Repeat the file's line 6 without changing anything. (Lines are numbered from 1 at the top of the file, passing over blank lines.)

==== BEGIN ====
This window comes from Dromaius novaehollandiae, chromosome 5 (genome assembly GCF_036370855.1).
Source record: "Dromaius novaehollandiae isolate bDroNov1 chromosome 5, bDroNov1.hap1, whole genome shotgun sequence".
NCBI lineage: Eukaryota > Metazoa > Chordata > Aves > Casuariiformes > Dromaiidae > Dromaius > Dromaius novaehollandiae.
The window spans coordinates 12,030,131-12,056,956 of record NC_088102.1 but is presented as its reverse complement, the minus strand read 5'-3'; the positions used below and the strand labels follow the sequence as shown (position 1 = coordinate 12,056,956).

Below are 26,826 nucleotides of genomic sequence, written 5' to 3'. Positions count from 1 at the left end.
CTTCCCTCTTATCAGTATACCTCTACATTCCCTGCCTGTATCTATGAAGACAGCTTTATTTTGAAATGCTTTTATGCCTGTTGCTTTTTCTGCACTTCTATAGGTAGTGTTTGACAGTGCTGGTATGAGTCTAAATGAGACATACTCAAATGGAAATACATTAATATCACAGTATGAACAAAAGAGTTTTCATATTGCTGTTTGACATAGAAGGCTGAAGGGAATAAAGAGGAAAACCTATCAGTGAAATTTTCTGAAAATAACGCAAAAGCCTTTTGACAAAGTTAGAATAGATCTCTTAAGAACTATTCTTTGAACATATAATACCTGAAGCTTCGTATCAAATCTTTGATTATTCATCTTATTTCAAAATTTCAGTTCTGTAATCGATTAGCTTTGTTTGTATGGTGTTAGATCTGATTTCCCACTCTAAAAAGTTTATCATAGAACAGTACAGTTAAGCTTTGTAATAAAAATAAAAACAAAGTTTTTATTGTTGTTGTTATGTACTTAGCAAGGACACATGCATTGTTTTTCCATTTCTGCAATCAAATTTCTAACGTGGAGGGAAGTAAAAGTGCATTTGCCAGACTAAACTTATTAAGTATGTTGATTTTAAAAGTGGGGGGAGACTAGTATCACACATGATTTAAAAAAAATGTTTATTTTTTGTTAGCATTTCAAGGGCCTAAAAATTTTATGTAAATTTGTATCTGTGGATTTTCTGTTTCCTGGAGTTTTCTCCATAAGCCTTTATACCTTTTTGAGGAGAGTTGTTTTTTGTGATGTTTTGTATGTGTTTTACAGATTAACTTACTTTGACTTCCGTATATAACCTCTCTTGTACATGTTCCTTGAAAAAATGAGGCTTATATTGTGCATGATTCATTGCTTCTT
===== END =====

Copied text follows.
CTTCCCTCTTATCAGTATACCTCTACATTCCCTGCCTGTATCTATGAAGACAGCTTTATTTTGAAATGCTTTTATGCCTGTTGCTTTTTCTGCACTTCTATAGGTAGTGTTTGACAGTGCTGGTATGAGTCTAAATGAGACATACTCAAATGGAAATACATTAATATCACAGTATGAACAAAAGAGTTTTCATATTGCTGTTTGACATAGAAGGCTGAAGGGAATAAAGAGGAAAACCTATCAGTGAAATTTTCTGAAAATAACGCAAAAGCCTTTTGACAAAGTTAGAATAGATCTCTTAAGAACTATTCTTTGAACATATAATACCTGAAGCTTCGTATCAAATCTTTGATTATTCATCTTATTTCAAAATTTCAGTTCTGTAATCGATTAGCTTTGTTTGTATGGTGTTAGATCTGATTTCCCACTCTAAAAAGTTTATCATAGAACAGTACAGTTAAGCTTTGTAATAAAAATAAAAACAAAGTTTTTATTGTTGTTGTTATGTACTTAGCAAGGACACATGCATTGTTTTTCCATTTCTGCAATCAAATTTCTAACGTGGAGGGAAGTAAAAGTGCATTTGCCAGACTAAACTTATTAAGTATGTTGATTTTAAAAGTGGGGGGAGACTAGTATCACACATGATTTAAAAAAAATGTTTATTTTTTGTTAGCATTTCAAGGGCCTAAAAATTTTATGTAAATTTGTATCTGTGGATTTTCTGTTTCCTGGAGTTTTCTCCATAAGCCTTTATACCTTTTTGAGGAGAGTTGTTTTTTGTGATGTTTTGTATGTGTTTTACAGATTAACTTACTTTGACTTCCGTATATAACCTCTCTTGTACATGTTCCTTGAAAAAATGAGGCTTATATTGTGCATGATTCATTGCTTCTT